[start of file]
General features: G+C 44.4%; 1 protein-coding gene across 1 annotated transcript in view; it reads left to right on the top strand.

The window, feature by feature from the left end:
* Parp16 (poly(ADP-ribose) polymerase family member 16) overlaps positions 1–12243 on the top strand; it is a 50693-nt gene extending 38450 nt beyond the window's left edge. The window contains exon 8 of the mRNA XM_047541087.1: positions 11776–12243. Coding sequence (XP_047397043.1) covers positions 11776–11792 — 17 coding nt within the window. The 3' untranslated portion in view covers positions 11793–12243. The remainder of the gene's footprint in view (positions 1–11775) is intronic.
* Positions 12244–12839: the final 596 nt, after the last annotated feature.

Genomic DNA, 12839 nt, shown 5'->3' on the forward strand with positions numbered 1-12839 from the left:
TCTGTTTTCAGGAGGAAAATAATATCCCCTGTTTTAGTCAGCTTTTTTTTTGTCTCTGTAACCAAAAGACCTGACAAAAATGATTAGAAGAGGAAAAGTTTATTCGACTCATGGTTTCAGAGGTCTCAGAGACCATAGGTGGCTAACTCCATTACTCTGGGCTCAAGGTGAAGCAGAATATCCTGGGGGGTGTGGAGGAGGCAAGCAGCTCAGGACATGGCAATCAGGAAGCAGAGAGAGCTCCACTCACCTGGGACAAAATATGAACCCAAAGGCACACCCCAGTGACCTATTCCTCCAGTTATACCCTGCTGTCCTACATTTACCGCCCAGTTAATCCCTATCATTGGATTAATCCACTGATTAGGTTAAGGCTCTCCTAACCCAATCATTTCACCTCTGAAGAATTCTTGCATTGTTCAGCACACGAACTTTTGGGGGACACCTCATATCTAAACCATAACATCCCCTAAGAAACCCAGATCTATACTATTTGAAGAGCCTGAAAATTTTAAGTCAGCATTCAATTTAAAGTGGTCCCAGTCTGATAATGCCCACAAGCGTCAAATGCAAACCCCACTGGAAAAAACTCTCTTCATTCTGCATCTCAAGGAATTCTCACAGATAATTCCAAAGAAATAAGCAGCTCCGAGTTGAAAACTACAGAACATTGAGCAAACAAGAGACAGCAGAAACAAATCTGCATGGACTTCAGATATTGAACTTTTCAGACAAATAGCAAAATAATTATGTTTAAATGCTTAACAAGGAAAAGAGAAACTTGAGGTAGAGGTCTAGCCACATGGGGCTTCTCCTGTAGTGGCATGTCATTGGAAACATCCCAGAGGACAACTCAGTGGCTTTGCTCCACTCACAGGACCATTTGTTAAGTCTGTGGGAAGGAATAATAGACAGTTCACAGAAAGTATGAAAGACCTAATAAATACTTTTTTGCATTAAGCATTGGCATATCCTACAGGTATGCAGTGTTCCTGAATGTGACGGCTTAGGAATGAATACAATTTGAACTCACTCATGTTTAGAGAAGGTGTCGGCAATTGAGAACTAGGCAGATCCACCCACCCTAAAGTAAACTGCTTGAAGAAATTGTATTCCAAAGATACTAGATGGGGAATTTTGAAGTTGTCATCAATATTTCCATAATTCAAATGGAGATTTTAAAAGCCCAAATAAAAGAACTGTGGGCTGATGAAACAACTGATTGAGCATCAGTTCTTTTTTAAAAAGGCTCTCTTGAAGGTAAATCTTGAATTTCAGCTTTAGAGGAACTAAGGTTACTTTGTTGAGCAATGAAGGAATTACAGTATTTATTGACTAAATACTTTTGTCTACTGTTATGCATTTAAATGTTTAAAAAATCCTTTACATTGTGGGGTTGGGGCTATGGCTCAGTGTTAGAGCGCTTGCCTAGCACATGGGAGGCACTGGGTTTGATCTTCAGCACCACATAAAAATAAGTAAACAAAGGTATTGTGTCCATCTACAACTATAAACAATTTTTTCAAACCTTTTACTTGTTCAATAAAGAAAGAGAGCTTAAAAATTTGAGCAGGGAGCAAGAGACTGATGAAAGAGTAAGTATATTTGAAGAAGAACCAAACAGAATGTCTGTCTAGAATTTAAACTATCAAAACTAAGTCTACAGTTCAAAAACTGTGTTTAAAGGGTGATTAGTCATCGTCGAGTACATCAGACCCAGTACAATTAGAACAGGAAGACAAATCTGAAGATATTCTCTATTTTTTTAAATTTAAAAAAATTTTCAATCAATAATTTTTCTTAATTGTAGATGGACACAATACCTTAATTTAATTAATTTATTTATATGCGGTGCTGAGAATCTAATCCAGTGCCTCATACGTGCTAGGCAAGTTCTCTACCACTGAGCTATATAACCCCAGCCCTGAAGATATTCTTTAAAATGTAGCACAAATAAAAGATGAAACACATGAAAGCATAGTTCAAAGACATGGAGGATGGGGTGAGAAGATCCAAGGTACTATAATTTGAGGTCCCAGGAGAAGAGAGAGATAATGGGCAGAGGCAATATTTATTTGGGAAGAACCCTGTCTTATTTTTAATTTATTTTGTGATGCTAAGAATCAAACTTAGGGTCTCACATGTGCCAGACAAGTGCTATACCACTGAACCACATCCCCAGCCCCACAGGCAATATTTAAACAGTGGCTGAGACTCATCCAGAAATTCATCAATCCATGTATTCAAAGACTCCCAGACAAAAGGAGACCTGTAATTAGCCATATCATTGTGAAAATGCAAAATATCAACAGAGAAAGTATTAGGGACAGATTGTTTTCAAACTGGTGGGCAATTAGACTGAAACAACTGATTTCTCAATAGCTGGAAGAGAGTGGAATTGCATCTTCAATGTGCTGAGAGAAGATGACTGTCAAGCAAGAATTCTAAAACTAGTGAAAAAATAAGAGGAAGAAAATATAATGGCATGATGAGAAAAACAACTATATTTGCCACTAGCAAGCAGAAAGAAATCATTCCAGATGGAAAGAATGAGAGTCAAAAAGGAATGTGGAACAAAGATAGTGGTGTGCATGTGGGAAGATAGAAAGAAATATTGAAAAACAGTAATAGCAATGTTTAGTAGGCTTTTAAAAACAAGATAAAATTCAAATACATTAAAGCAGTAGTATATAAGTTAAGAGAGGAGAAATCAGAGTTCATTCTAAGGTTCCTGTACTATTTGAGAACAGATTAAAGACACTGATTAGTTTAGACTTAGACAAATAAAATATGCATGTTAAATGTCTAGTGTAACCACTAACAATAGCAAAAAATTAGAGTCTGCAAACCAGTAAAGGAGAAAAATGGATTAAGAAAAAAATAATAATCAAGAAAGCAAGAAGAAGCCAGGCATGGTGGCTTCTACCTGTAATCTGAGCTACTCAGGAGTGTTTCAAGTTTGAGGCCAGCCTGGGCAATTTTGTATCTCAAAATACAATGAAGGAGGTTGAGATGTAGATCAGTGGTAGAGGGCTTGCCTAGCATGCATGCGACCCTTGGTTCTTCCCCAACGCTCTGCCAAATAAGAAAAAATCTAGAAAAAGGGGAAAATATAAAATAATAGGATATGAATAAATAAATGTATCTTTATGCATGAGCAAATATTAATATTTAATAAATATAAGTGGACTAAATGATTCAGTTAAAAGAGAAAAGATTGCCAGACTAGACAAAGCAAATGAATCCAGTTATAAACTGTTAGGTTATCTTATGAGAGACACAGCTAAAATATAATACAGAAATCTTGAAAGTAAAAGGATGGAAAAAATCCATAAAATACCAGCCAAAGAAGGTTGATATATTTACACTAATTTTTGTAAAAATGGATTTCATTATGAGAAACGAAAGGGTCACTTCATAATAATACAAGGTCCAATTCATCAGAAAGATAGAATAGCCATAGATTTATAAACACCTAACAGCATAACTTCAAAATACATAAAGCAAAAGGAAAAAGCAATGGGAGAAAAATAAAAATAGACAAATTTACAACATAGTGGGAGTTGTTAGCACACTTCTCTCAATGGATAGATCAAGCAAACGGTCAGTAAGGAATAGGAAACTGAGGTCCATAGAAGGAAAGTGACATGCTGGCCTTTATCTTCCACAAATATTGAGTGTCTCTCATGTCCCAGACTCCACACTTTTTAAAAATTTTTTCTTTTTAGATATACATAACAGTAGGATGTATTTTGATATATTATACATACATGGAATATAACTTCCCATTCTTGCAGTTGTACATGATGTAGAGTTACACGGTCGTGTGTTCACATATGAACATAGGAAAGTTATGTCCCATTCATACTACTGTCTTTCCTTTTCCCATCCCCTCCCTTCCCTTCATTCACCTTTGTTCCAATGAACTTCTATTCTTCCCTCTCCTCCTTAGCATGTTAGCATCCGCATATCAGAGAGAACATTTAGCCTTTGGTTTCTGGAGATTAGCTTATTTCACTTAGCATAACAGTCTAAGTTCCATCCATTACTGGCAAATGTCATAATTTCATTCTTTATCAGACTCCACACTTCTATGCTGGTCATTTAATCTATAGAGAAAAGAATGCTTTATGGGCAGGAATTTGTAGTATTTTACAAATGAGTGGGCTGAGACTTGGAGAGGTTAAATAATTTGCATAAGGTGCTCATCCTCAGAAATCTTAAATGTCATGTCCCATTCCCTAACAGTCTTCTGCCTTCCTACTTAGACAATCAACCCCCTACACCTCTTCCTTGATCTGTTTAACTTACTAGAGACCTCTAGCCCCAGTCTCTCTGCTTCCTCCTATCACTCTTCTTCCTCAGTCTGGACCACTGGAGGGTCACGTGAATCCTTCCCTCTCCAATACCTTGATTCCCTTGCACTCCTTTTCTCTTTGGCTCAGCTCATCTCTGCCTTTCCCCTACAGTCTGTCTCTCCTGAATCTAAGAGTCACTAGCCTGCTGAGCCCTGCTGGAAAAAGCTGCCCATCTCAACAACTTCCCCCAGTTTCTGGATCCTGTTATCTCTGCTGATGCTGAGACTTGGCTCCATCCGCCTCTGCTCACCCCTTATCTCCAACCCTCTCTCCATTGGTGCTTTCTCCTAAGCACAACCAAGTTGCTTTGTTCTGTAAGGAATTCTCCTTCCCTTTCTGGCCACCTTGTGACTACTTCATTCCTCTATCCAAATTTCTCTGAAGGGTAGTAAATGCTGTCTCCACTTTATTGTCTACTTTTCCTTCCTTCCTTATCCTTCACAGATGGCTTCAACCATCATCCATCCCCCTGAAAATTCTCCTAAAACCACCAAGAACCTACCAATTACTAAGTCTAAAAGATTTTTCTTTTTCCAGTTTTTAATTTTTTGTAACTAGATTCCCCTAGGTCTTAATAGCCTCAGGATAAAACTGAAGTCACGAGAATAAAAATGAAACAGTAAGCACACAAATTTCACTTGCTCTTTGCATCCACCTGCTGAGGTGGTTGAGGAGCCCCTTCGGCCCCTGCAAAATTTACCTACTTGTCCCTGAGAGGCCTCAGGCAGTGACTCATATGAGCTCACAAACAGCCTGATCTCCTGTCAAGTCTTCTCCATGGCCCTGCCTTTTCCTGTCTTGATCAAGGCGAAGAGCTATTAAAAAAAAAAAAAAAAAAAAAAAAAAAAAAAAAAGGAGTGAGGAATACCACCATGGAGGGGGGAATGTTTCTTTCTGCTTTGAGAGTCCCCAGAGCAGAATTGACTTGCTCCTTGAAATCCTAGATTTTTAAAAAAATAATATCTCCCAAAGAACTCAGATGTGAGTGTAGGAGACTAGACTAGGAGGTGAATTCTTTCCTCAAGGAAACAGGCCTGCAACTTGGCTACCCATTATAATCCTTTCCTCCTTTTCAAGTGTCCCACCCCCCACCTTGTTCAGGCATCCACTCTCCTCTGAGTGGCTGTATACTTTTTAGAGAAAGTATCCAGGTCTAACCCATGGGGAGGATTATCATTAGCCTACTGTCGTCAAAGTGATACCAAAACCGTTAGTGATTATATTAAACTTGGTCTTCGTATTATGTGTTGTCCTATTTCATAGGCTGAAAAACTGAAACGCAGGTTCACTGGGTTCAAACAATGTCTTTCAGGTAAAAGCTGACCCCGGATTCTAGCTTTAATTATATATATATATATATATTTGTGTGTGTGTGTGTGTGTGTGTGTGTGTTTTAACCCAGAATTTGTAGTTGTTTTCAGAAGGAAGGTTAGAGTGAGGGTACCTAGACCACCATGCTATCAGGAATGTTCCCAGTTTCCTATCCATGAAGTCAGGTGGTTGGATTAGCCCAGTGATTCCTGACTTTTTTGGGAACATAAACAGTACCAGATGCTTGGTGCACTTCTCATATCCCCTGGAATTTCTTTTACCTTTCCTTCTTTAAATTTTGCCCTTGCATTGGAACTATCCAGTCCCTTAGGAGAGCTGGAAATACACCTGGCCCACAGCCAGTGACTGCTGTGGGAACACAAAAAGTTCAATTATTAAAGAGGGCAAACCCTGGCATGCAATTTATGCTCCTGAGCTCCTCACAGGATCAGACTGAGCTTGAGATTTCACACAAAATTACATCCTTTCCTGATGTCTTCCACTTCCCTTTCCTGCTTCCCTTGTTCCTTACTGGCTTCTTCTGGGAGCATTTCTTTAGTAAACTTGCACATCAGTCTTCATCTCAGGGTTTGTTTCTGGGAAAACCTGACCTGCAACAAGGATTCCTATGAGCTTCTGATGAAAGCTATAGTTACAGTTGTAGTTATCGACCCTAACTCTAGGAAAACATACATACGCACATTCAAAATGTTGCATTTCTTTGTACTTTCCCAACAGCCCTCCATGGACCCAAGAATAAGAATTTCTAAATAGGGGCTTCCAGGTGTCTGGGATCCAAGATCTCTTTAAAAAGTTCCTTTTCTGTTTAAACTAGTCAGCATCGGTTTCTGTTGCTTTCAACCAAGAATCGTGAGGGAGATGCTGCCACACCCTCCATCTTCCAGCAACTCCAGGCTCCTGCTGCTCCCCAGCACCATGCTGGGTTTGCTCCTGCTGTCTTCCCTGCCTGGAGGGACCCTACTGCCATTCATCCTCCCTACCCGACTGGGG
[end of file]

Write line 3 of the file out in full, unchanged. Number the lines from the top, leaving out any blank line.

* Parp16 (poly(ADP-ribose) polymerase family member 16) overlaps positions 1–12243 on the top strand; it is a 50693-nt gene extending 38450 nt beyond the window's left edge. The window contains exon 8 of the mRNA XM_047541087.1: positions 11776–12243. Coding sequence (XP_047397043.1) covers positions 11776–11792 — 17 coding nt within the window. The 3' untranslated portion in view covers positions 11793–12243. The remainder of the gene's footprint in view (positions 1–11775) is intronic.